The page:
ALHAMBRA — Barbara Messina will succeed her husband on the Alhambra City Council Dec. 1 after winning a narrow victory in Tuesday's election.
Voters also reelected two incumbent council members and retained the city utility tax.
Messina polled 5,823 votes, defeating Doug Peake, who drew 5,524 votes. The third candidate in the 2nd District race, James T. Richetts, received 3,217 votes.
Incumbents Michael Blanco in the 5th District and Mary Louise Bunker in the 1st District won reelection easily. Alhambra council candidates are nominated by district but run citywide.
Close Vote on Tax
The vote on repealing the 5% utility tax was close, with the outcome in doubt until final returns came in at 3 a.m. Wednesday. Returns showed 7,476 in favor of repealing the tax and 7,758 against.
Mark Lockman, who heads All We Can Afford, a taxpayers group that circulated petitions to put tax repeal on the ballot, said an all-out campaign against the repeal by city police and fire employees turned the election around.
Steve Perry, a police detective who was one of the leaders of the effort to keep the tax, said employees raised $12,000 to finance mailers, signs and other campaign efforts.
He said 45 police officers and firefighters walked door to-door while off-duty to warn residents that the loss of $2.7 million a year in revenue from the utility tax would have a drastic effect on police and fire services.
City Public Safety Director Joseph Molloy, who heads the police and fire departments, said repeal of the tax would have forced the city to shut down a fire station, lay off seven police officers, stop paying for school crossing guards and make numerous other cutbacks.
Lockman said Molloy's statements and the police-fire campaign "scared the hell out of voters."
He said his group's argument that growth in sales taxes and other revenue could offset repeal of the utility tax was drowned out by emotional appeals, including a claim that children would be killed if the city could not pay for school crossing guards.
No Scare Tactics
Molloy said policemen and firemen did not employ scare tactics, but persuaded voters with a realistic assessment of what would happen if the city lost what amounts to 15% of its general fund revenue.
He said the city's ability to provide adequate police and fire protection would have been impaired.
"This was not a money issue, not a job issue, but a quality-of-life issue," Molloy said.
Lockman said his group raised $5,000, but did not collect as much money as had been expected from businesses, which pay 60% of the tax. Many businessmen told the group that repeal of the utility tax would just lead to other taxes, he said.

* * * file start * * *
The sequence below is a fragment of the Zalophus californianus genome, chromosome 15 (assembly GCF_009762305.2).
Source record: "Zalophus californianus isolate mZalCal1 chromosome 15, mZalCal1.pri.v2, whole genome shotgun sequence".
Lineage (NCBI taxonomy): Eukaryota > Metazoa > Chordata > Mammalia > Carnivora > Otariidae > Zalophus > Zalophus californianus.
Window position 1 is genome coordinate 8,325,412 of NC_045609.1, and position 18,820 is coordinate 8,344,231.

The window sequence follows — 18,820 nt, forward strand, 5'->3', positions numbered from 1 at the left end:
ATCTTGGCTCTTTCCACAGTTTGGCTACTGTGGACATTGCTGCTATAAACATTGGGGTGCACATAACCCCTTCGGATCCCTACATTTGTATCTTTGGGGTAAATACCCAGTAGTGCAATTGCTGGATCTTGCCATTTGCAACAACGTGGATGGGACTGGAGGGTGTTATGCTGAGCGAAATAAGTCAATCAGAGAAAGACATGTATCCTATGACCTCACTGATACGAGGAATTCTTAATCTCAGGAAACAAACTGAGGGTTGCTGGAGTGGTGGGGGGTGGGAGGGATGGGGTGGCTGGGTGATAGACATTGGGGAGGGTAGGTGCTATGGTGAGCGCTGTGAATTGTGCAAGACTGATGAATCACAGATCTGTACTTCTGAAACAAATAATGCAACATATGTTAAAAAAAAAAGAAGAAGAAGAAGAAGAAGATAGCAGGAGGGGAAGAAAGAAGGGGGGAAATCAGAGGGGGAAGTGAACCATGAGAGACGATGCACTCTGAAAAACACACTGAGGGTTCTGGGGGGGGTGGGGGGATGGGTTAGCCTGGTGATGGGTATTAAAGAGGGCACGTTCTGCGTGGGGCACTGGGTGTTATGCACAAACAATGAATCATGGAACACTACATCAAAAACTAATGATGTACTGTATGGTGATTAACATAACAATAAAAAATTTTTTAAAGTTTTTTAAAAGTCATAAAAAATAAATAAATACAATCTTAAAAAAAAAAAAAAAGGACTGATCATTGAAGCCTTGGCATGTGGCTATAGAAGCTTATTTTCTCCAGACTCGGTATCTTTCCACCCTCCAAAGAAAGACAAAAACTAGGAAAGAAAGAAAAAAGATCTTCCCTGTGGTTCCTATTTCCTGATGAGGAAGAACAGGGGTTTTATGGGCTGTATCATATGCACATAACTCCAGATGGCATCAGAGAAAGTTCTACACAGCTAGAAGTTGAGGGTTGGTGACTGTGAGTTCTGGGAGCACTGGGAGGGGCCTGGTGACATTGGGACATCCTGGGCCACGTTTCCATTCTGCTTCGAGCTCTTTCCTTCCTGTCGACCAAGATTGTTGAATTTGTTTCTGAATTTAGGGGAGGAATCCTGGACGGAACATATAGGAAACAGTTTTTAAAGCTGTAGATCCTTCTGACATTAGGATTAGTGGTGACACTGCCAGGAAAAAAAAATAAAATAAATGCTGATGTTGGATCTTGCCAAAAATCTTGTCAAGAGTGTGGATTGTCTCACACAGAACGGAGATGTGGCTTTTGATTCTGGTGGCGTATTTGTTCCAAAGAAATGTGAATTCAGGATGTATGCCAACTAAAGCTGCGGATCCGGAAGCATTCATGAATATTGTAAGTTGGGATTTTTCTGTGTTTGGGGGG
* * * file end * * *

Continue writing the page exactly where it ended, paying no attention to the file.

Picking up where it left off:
Repeal Efforts to Continue
Lockman said efforts to secure repeal will continue, but that may not be necessary. All three newly elected council members said they favor phasing out the tax.
Blanco said the tax should be repealed for residential customers. Messina said she favors an immediate reduction for both businesses and residents. Bunker said she believes voters want the tax phased out but not abolished at the price of reduced city services.
Blanco, who had campaigned hard to elect Peake over Messina, said Messina's victory almost surely means that a new general plan now pending before the City Council will be approved.
The current plan envisions an ultimate Alhambra population of 120,000. The new general plan reduces the number of housing units that can be built, cutting the ultimate population to 93,000. Both Peake and Blanco wanted further limitations that would have kept the population near the current 71,304.
Blanco and Peake plastered the city with campaign signs that carried their names and the single phrase: "Stop condos." And they sought to portray Messina as an advocate of unchecked growth.
Messina said it is clear that voters are unhappy with the heavy development of condos.
"I have never said I am for rapid growth," she said. "I'm for sensible planning."
Peake's showing was remarkable, she said, considering that he was virtually unknown in the community when he entered the council race.
Peake, a teacher who has lived in Alhambra five years, said he, too, thought he did well to get more than 5,500 votes since "there probably weren't more than 25 people in town who knew who I was" when the campaign opened in July.
The centerpiece of Peake's campaign was an initiative effort to rezone all residential areas of the city to block construction of condominiums and apartments. The city clerk is checking initiative petitions submitted by Peake to determine whether the proposal will qualify for a special election ballot.
Peake said the initiative effort will continue despite his loss in the council race. "We will trudge forward,' he said.
Messina, 46, will take the seat held by her husband, Michael, who decided against seeking reelection. Michael Messina currently serves as mayor, office that is rotated among council members.
Blanco, a 37-year-old attorney, won his second term on the council, receiving 8,453 votes to finish ahead of Sonia E. McIntrosh with 2,307 votes, Joe Harrison with 1,891 votes and David S. Smith, with 1,379 votes.
Bunker, 62, a health educator and savings and loan director who generally has been allied with Blanco and against council members J. Parker Williams, Talmage V. Burke and Messina on residential development issues, got 8,637 votes. He defeated Ralph Gilliam with 3,821 votes and Stephen T. Hearn with 1,156.
Four minor amendments to the city charter passed easily, capturing from 65% to nearly 80% of the vote.
The amendments will allow the City Council to put urgency ordinances into effect immediately, enable the city to pool resources with other cities to obtain liability insurance, remove antiquated language from the city charter and shorten Civil Service Commission terms from four years to one.